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In many developing countries, men also have control over women's reproductive health.As policy makers and service providers, men can perpetuate a dominant male definition of what is important for women's needs.Some studies have also stressed that economic development per se will not reduce gender discrimination unless social structures, such as dowries, patrilineal living arrangements, and discriminatory inheritances, will be eliminated.
In my recent paper, using 'family' as the main unit of analysis, I identify situations in which men's actions or decisions affect women's achievements and analyze the implications of policies designed to foster gender equality.
The paper first describes the process that governs decisions within the family and the economic factors that affect this process.
Factors that alter a household's economic environment, particularly its members' respective bargaining positions, are also important.
Existing literature has identified several factors that, over time, have led men to share or give up some of their traditional privileges and authority in favor of women.
Thus, the bargaining strength of each member is crucial to the process of final allocation.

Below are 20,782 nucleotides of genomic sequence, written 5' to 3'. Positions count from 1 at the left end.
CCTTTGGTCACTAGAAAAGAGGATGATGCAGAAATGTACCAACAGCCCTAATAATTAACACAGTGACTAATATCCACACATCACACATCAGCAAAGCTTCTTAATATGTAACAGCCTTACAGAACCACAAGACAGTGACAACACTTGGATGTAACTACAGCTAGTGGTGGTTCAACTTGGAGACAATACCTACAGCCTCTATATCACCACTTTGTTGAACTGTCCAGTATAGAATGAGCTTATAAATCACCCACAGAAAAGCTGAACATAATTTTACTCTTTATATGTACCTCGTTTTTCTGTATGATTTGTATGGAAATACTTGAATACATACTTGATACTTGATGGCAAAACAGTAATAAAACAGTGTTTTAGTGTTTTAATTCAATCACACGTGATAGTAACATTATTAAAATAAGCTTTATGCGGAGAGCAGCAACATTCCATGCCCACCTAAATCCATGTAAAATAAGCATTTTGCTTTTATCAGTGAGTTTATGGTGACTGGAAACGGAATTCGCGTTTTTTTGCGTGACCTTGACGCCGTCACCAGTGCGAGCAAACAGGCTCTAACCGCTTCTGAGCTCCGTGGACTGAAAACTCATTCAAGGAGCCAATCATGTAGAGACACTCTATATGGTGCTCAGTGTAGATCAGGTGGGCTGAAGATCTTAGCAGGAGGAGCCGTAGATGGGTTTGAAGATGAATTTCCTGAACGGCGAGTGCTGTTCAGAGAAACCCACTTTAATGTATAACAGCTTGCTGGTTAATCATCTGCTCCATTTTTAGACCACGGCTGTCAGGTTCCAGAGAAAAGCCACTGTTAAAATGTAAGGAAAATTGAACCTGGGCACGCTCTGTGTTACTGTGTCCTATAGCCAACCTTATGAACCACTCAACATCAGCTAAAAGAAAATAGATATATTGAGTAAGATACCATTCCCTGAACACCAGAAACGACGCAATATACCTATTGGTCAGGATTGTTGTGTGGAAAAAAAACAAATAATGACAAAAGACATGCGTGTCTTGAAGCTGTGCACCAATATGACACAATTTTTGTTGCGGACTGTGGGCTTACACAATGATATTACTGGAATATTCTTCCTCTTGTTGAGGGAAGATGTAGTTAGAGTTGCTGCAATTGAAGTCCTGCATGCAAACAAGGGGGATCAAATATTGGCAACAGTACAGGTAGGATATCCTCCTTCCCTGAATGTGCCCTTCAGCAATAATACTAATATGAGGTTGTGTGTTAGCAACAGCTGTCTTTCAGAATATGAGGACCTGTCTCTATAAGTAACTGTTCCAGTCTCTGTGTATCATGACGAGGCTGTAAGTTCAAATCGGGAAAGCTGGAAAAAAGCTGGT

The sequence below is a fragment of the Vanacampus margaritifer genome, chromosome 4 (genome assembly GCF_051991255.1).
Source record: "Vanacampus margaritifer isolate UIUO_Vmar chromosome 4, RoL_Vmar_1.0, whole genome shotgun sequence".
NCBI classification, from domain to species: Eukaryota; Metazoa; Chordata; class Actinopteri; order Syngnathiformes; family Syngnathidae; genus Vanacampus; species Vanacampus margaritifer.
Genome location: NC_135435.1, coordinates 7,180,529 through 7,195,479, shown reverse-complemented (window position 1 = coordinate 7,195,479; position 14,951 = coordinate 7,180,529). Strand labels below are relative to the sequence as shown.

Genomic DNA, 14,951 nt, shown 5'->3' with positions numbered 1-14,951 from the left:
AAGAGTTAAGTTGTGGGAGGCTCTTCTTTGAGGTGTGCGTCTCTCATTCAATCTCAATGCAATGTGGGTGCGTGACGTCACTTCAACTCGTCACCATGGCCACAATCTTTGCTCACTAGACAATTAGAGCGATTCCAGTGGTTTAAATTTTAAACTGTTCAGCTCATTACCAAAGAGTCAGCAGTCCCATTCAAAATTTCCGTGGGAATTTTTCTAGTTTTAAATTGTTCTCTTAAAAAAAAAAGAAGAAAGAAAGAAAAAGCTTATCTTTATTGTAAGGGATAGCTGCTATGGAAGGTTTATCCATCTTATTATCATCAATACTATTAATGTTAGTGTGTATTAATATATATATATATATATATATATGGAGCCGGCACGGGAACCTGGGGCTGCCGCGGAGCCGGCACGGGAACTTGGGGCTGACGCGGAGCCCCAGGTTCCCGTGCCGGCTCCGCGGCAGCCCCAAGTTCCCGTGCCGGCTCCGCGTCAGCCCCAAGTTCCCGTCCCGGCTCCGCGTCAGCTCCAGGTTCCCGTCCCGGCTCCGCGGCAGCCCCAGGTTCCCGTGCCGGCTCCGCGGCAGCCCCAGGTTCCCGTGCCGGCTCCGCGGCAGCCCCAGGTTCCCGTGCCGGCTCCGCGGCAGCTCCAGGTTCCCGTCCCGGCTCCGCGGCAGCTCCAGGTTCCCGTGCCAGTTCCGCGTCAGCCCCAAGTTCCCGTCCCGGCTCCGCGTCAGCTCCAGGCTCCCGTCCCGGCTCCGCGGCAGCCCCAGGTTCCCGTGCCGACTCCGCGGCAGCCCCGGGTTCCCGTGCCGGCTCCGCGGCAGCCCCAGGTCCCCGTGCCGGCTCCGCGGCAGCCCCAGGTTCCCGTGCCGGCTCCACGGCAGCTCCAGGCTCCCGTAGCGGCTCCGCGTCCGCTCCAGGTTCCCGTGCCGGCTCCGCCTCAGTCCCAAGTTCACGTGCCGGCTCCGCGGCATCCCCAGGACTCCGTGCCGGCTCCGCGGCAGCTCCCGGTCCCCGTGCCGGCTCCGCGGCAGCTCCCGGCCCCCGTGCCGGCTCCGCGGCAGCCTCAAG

Relative income clearly influences the intra household distribution of power, but it is not the only variable that affects the decision process.But it is important to look at the evolution of theories of nation-building and at the other concepts which it has both supplanted and included.Many people believe that nation-building is evolutionary rather than revolutionary, that is takes a long time and is a social process that cannot be jump-started from outside.For example, the rise in the returns to human capital has increased men's incentives to share power with women and has made polygamy less affordable.There is evidence that women spend more resources on children's well-being than men.However, despite important advances towards equality, gender differences in many socioeconomic outcomes still persist.In light of this, policy makers and social scientists have shifted attention to the role of men in reducing gender disparities.Families are formed by multiple agents that have different preferences.Household allocation decisions are the result of a bargaining process in which household members seek to allocate the resources that they control and particularly care about.Thus, more bargaining power for women means greater investments in children's human capital.Also, in a context of technological progress, skilled men value skilled women for their ability to raise skilled children.